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Healthy back-to-school tips from medical experts

Robin Wulffson MD's picture
back-to-school, cramming, backpacks, academic success, teen health

Labor Day signals the end of summer—and the start of another school year. Experts at UCLA Health system and New York University Medical Center have some tips that will aid scholars in their attainment of a healthy and productive school year. They note that toting around a heavy backpack and cramming for exams can impact a student’s health and academic achievement.

Dr. Jeff Goldstein, director of The Spine Service Division at New York University Medical Center, told Fox News that parents would be amazed by the average weight of backpacks He noted, “We have recommendations of about 10-15% of your body weight. So if your child is 100 pounds, that means [there should be] 10 to 15 pounds of weight in the backpack.” However, many students tote around much more. Many backpacks weigh 25 pounds or more; thus, they are toting double the recommended weight. Dr. Goldstein noted that that the weight can cause muscle problems because teenagers are still developing. He explained, “If they walk around hunched over or slouched over, they develop poor posture…and pain in their neck… Could it lead to degenerative changes? I suppose it could.” He added the pain could also make it harder for students to concentrate in school and at home.

Dr. Goldstein offers the following recommendations to avoid back strain:

  • Make sure the backpack has wide, padded shoulder straps
  • Tighten the straps so the bag is close to the body
  • Wear backpack straps on both shoulders
  • Remove unnecessary items that could add excess weight

In addition, he recommends that students can consider alternatives such as purchasing backpacks with wheels, keeping an extra set of textbooks at home, or even investing in new technology such as backpacks constructed of lightweight materials.

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Researchers at UCLA conducted a study to determine how students can boost their grades in a manner compatible with a healthy lifestyle. They caution that postponing studying for a big exam until the last minute and then embarking on a caffeine-fueled cram session is not the way to go. They published their findings online on August 20 in the journal Child Development

The researchers note that the problem with all night cram sessions before an exam is the trade-off between study and sleep. Obviously, studying is a key contributor to academic achievement; however, what students may fail to appreciate is that adequate sleep is also important for academics. Senior author Andrew J. Fuligni, a UCLA professor of psychiatry, and colleagues note that sacrificing sleep for extra study time, whether it is cramming for a test or plowing through a pile of homework, is actually counterproductive. They caution that regardless of how much a student generally studies each day, if that student sacrifices sleep time in order to study more than usual, he or she is likely to have more academic problems, not less, on the following day.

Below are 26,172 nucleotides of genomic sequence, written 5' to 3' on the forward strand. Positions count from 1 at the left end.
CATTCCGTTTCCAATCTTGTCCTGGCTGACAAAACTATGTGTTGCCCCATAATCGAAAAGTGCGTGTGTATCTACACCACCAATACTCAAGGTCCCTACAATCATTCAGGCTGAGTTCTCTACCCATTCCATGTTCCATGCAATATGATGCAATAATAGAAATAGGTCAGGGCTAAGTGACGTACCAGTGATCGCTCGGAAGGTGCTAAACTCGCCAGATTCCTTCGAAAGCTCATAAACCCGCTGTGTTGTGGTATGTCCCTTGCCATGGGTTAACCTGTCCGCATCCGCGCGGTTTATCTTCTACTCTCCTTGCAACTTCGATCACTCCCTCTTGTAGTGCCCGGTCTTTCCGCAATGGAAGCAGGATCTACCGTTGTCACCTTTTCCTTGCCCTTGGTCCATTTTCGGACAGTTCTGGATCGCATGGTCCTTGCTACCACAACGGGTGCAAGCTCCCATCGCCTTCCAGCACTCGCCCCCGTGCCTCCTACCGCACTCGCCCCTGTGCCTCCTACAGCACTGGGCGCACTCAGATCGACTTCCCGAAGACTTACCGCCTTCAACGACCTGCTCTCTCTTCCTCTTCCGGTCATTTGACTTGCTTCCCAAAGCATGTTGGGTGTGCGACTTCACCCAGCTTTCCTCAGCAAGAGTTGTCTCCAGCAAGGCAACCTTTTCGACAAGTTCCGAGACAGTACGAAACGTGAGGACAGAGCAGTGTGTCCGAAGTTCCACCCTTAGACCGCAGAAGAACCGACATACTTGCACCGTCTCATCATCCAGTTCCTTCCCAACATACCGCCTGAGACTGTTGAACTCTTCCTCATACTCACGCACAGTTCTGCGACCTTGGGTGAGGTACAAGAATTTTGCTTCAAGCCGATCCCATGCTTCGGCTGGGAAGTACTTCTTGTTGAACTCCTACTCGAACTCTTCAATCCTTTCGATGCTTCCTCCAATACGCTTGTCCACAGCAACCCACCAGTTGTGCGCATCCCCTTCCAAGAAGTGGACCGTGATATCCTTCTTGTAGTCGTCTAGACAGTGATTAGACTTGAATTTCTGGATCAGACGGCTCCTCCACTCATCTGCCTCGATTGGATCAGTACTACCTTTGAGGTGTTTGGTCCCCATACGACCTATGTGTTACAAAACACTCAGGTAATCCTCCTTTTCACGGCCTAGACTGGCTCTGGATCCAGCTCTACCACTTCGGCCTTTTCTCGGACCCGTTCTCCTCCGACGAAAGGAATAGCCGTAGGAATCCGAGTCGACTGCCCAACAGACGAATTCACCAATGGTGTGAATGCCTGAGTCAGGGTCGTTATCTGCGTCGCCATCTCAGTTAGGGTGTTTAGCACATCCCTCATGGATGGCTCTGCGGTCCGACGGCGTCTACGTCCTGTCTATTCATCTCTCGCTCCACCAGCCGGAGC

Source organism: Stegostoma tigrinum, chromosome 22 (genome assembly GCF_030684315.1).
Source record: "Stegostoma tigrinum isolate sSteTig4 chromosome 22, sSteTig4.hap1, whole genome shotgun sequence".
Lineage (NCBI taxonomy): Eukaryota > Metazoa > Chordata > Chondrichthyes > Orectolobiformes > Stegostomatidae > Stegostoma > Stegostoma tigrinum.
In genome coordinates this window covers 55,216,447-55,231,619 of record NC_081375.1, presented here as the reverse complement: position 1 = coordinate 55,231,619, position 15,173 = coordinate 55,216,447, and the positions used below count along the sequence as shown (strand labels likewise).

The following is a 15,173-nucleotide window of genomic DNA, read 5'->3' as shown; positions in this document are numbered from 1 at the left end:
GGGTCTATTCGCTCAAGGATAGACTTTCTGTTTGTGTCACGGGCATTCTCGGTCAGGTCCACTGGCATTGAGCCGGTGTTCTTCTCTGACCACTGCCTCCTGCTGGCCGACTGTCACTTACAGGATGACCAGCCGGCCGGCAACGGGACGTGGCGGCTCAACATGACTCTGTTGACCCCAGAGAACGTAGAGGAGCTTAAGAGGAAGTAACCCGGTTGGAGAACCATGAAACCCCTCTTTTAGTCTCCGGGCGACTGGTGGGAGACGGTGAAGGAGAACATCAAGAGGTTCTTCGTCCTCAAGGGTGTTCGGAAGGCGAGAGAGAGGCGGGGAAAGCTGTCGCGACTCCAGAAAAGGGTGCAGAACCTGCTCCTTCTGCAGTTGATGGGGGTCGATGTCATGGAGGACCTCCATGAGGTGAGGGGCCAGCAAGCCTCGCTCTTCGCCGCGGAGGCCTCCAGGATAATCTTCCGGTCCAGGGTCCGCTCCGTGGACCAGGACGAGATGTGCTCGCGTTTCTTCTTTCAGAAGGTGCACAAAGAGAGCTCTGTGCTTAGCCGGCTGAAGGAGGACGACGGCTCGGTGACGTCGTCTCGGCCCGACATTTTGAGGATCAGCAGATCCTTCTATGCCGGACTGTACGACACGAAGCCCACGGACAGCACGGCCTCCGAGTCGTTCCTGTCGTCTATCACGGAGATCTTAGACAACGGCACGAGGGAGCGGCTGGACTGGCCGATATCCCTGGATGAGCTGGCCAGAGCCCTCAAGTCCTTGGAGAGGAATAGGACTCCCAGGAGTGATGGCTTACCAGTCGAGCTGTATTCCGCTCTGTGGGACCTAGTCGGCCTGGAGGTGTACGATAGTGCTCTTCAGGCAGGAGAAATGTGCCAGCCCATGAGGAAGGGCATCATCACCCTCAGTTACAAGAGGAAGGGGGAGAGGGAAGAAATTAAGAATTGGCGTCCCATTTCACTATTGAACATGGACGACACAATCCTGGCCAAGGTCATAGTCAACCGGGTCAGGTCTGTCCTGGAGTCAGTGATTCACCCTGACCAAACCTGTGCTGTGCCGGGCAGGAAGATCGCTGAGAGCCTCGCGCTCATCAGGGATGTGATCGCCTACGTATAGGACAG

The study group was comprised of 535 Latino, Asian-American, and European-American students in each of the 9th, 10th, and 12th grades who were recruited from three Los Angeles area high schools. They were asked to record in a diary for a 14-day period how long they studied, how long they slept, and whether or not they experienced two academic problems: not understanding something taught the following day in class, or if they did poorly on a test, quiz, or homework. In all instances, the investigators found that study time became increasingly associated with more academic problems because longer study hours were increasingly associated with fewer hours of sleep. In turn, that predicted greater academic problems the following day.

Dr. Fuligni explains, “No one is suggesting that students shouldn’t study, but adequate amount of sleep is also critical for academic success. These results are consistent with emerging research suggesting that sleep deprivation impedes leaning.” He notes that students generally learn best when they keep a consistent study schedule. Although a steady pace of learning is ideal, the increasing demands that high school students face may make such a consistent schedule difficult. Socializing with peers and work, for example, both increase across the course of high school. So do academic obligations like homework that requires more time and effort. As a result, many high school students end up with irregular study schedules, often facing nights in which they need to spend substantially more time than usual studying or completing school work.

Dr. Fuligni notes, “The biologically-needed hours of sleep remain constant through their high school years, even as the average amount of sleep students get declines.” He explains that previous research has shown that in 9th grade, the average adolescent sleeps for 7.6 hours per night; then declines to 7.3 hours in 10th grade, 7.0 hours in 11th grade, and 6.9 hours in 12th grade. “So kids start high school getting less sleep then they need, and this lack of sleep gets worse over the course of high school.”

New York University Medical Center
UCLA David Geffen School of Medicine